The DTE RS-232 module is a tight and tidy way to convert RS-232 (computer-level) signals down to a microcontroller level signal strengths. DCE means it's configured as a "Data Communications Equipment" (with 9 holes).
The RS-232 Driver Modules is a TTL to RS-232 converter that allows any Transistor Transistor Logic (TTL 0-5 Volt) device - such as a microcontroller- to communicate with "true" RS-232 (±12 V) devices - such as a PC. Now you can easily use the reliability of RS-232 to send data from one microcontroller to another over distances up to several hundred feet. Data rates of over 115K Baud are possible.
This module is a simple, easy and inexpensive way to experiment with serial communications.
The RS-232 Driver Module is available in 2 configurations: DCE and DTE. Each configuration can be changed by the user.
The RS-232 standard was developed explicitly for data communications so the names were made to reflect the only two possibilities at the time; that is, modems (DCE), and things that connect to modems (DTE). The standard was designed such that a DTE could be connected to a DCE using a “straight-through” serial cable (i.e.: pin 1 to pin1, pin 2 to pin 2, etc.)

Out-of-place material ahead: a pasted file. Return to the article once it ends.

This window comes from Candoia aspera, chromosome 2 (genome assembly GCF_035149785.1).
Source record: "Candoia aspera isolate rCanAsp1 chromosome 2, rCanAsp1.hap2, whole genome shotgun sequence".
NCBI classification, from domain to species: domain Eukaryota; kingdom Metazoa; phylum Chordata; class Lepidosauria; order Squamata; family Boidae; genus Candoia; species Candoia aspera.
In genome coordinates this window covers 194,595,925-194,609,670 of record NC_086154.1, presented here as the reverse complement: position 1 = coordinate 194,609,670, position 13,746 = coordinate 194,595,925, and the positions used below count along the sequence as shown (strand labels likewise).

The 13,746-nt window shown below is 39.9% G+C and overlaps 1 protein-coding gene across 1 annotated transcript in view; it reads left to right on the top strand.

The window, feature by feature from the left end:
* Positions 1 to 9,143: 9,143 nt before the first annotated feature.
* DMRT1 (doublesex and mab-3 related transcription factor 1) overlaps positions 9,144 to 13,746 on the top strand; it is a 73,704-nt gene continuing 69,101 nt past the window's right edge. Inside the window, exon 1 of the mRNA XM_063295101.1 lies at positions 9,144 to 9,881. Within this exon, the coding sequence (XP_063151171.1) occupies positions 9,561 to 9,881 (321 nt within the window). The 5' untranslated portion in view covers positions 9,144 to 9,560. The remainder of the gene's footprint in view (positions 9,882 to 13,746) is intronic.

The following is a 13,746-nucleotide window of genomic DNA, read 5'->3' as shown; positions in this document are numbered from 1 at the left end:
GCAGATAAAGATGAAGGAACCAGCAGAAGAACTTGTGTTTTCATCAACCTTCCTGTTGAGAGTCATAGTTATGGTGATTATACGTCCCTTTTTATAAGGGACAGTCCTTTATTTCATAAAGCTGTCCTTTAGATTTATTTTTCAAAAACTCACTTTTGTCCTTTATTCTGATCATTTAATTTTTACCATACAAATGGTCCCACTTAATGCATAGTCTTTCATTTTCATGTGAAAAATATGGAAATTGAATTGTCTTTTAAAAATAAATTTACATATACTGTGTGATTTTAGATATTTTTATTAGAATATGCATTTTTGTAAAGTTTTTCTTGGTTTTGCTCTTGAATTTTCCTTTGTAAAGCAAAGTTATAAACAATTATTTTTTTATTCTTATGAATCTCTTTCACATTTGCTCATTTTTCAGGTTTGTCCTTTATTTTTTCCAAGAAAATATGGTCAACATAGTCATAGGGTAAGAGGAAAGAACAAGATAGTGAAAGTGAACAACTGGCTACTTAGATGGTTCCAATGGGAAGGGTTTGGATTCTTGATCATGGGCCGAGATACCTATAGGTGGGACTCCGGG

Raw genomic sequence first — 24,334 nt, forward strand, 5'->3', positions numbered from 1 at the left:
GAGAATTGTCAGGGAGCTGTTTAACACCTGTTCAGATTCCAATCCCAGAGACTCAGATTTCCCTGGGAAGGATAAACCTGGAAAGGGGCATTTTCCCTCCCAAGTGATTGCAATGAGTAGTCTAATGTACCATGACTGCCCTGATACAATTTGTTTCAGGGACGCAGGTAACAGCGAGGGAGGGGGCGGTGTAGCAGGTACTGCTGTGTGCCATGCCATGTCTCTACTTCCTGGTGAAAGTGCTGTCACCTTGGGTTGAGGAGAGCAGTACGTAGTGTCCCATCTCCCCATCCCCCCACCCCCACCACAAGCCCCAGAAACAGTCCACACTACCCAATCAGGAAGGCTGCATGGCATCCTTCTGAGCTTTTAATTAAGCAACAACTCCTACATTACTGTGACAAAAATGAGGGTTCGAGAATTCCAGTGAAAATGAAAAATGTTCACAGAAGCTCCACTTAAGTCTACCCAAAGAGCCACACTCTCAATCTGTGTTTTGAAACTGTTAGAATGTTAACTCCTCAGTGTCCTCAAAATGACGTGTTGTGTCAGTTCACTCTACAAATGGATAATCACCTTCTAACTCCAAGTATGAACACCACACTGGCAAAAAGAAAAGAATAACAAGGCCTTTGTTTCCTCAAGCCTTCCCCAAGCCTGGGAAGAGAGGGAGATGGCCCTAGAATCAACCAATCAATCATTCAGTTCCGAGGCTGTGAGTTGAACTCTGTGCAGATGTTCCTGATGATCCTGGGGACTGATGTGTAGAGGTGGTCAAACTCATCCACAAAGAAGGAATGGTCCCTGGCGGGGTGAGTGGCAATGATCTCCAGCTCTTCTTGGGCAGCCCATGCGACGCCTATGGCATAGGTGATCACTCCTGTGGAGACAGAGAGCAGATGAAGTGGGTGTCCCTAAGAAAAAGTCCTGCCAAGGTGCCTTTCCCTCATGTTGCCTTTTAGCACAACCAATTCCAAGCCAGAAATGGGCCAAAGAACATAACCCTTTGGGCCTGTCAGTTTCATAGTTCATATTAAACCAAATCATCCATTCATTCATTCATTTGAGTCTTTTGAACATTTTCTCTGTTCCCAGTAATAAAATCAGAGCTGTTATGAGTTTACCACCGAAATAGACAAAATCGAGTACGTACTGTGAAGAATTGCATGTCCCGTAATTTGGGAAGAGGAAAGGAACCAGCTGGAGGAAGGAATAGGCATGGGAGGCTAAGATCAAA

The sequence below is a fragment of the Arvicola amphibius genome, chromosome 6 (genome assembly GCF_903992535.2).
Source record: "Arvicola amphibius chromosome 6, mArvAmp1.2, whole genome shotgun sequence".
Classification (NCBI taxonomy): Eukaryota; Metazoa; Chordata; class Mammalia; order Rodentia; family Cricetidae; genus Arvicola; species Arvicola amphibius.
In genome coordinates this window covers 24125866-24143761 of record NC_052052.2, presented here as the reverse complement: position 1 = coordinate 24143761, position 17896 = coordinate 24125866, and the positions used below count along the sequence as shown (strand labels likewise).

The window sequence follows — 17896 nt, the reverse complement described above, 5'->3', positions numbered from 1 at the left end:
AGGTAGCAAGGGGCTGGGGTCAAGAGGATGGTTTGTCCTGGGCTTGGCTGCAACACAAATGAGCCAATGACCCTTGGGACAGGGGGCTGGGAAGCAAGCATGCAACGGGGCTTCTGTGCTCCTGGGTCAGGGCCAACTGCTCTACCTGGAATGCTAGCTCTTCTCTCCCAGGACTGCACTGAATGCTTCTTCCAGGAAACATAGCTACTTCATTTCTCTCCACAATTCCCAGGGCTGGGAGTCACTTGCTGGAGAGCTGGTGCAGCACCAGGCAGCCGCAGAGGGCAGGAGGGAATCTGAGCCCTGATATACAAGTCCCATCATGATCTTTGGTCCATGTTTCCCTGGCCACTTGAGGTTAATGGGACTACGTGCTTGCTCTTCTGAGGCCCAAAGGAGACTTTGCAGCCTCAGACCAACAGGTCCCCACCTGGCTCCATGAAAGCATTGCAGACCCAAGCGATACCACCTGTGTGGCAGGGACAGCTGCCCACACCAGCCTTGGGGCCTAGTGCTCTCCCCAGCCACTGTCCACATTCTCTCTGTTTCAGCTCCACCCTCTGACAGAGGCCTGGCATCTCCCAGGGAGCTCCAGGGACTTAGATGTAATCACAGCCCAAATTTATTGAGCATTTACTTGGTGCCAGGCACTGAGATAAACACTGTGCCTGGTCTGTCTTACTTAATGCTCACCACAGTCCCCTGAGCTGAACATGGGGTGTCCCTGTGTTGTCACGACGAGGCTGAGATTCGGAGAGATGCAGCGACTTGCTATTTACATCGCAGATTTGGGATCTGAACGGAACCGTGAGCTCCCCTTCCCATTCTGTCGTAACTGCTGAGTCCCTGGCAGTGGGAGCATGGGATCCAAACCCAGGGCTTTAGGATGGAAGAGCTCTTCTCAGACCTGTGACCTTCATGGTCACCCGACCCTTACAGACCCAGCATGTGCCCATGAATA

Data Communications Equipment (DCE): Refers to a device that is wired in such a way that it is expecting to talk to a PC. DCE devices transmit on pin 2 and receive on pin 3 of the DB-9 connector. Modems and Serial LCDs/VFDs are examples of DCE devices. DCE devices usually have female connectors.
Date Terminal Equipment (DTE): Refers to a device that is wired in such a way as to connect with a DCE device. DTE devices transmit on pin 3 and receive on pin 2 of the DB-9 connector. PCs, and many PLCs are examples of DTE devices. DTE devices usually have male connec